Follow the step-by-step instructions to configure your development environment to use the Java APIs. This is also mentioned in the installation instructions of the README.

pom.xml contains details about the project and configurations that are required to build the Maven project. Adding the following to pom.xml gets the latest artifacts of MXNet from the Apache repository:

<id>Apache Snapshot</id>

The first step to inference is to load the pre-trained MXNet model. For this, apart from the path to the model, the model input description needs to be provided. This description is specified using an object of type DataDesc. The model that we are using here has input name ‘Input_0’ and input shape (1, 3, 224, 224).

Note: The input name varies for different models. It could be ‘data’ or ‘data_0’, or ‘Input_0’ etc. Mention the input name used by your model in DataDesc.

Tip: A quick way to figure this out would be to visualize the model in Netron and get the input ID of the first node in the graph.

Shape inputShape = new Shape(new int[] {1, 3, 224, 224});

List<DataDesc> inputDescriptors = new ArrayList<>();
inputDescriptors.add(new DataDesc("Input_0", inputShape, DType.Float32(), "NCHW"));

Next, we specify the context for inference, using the Context class.

List<Context> inferenceContext = Arrays.asList(Context.cpu());
For GPU,
List<Context> inferenceContext = Arrays.asList(Context.gpu());

Specify the path to the model (model_path/prefix). This folder contains the symbol file, the params file, and a synset file containing the list of possible classes. In this example, the user has been given the option to provide this path through command line or use the default VGG16 that we have already saved. The Predictor class is used for image classification applications, so we create an object of this class providing details about the model, input, and context.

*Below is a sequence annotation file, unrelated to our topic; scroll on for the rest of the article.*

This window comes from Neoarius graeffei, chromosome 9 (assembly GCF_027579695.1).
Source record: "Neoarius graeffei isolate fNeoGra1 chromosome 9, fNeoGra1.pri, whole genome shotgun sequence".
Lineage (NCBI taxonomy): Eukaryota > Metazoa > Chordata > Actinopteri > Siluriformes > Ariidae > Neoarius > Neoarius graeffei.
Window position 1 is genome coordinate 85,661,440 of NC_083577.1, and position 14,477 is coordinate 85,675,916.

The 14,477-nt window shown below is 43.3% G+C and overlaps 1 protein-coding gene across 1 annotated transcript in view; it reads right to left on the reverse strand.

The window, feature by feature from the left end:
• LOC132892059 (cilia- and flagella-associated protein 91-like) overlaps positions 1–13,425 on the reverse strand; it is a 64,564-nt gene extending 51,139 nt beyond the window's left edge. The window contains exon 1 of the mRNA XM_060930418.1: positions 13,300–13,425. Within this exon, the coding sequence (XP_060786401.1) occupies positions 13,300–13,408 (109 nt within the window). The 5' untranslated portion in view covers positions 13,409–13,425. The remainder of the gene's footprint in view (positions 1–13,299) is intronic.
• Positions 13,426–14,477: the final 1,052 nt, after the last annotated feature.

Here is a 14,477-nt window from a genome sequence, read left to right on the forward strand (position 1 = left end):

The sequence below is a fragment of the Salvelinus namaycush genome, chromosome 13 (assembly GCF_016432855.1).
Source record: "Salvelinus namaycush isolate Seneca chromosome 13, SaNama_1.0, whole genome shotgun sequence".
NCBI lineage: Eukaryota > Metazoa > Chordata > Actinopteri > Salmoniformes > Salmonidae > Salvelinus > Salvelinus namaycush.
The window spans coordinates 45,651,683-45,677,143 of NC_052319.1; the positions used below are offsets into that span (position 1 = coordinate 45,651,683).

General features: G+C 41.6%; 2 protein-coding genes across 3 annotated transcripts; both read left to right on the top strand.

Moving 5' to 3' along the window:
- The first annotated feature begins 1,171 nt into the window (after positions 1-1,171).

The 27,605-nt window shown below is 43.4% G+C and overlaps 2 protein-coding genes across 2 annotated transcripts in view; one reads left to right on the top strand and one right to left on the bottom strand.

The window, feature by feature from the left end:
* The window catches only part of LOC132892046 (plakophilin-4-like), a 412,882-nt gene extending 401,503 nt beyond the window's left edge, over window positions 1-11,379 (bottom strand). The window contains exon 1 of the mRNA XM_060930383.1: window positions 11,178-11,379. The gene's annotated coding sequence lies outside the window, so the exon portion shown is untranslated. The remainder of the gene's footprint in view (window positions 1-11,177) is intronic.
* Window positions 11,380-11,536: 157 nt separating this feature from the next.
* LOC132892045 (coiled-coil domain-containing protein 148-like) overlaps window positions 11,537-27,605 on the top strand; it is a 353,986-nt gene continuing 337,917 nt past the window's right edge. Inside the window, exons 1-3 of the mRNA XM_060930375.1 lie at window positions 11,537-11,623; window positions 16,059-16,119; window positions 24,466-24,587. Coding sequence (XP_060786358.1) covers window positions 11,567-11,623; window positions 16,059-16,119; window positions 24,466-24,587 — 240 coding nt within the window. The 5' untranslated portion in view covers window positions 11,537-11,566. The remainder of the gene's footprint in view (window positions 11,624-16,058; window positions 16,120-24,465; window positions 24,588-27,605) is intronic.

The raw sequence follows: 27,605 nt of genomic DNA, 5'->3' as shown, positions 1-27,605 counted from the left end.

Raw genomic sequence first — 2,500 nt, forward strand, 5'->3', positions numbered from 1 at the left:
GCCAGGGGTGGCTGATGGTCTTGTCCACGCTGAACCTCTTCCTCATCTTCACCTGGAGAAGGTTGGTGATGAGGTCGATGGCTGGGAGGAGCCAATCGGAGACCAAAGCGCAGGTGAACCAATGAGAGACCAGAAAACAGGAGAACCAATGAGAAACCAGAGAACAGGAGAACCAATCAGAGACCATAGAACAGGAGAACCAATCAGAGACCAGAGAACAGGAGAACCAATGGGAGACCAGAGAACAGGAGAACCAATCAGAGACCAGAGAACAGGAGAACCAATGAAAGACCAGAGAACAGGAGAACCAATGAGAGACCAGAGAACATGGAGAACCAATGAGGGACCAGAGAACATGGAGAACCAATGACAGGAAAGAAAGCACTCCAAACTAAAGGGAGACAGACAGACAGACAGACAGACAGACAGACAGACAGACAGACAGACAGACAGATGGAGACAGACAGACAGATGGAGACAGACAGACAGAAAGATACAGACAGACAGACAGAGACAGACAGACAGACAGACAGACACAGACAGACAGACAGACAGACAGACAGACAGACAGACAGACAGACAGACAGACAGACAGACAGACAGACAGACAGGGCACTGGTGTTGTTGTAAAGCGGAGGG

private String modelPathPrefix = System.getProperty("user.dir") + "/model/vgg16";
Predictor predictor = new Predictor(inst.modelPathPrefix, inputDescriptors, context, 0);

Now, we will load the image for inference. This example uses a default image but gives you the option to enter the path to an image through command line. Image API lets you read and process images.

private String inputImagePath = System.getProperty("user.dir") + "/data/Penguin.jpg";
NDArray img = Image.imRead(inst.inputImagePath, 1, true);
Sample image for inference (Source)

Since the model expects an image of shape (224, 224) and format “NCHW”, we perform some preprocessing on the input image.

img = Image.imResize(img, 224, 224);
NDArray nd = img;
nd = NDArray.transpose(nd, new Shape(new int[]{2, 0, 1}), null)[0];
nd = NDArray.expand_dims(nd, 0, null)[0];

We make use of the predictWithNDArray API of the Predictor class to perform inference. This API takes NDArray as input and returns a list of predictions as output.

List<NDArray> ndList = Collections.singletonList(nd);
List<NDArray> ndResult = predictor.predictWithNDArray(ndList);

We then pick the result with the highest probability and find the corresponding class label from the synset file.

Prediction for /Users/vandanavk/ONNXinferenceJava/data/Penguin.jpg
Probability : 0.9999974 Class : n02056570 king penguin, Aptenodytes patagonica

In this blogpost, we saw how a model trained in one framework could be transferred to another framework for inference through ONNX. We also saw how to perform inference on the imported MXNet model, in Java.

While we exported a Chainer model to ONNX and then imported to MXNet, it is also possible to import readily available ONNX models from the ONNX Model Zoo into MXNet and perform inference using the Java API.

Learn more

If you would like to get started with Apache MXNet, you could check out the installation page to build MXNet and try out some of the tutorials in a language of your choice.

If you would like to try out inference of other ONNX models in Java, ONNX Model Zoo has a collection of pre-trained, State-of-the-art models in ONNX format that can be imported into MXNet. To learn more about MXNet’s support for the ONNX format, visit ONNX API docs in the MXNet website.

Java examples folder contains examples of Image Classification and Object Detection using MXNet’s Java API.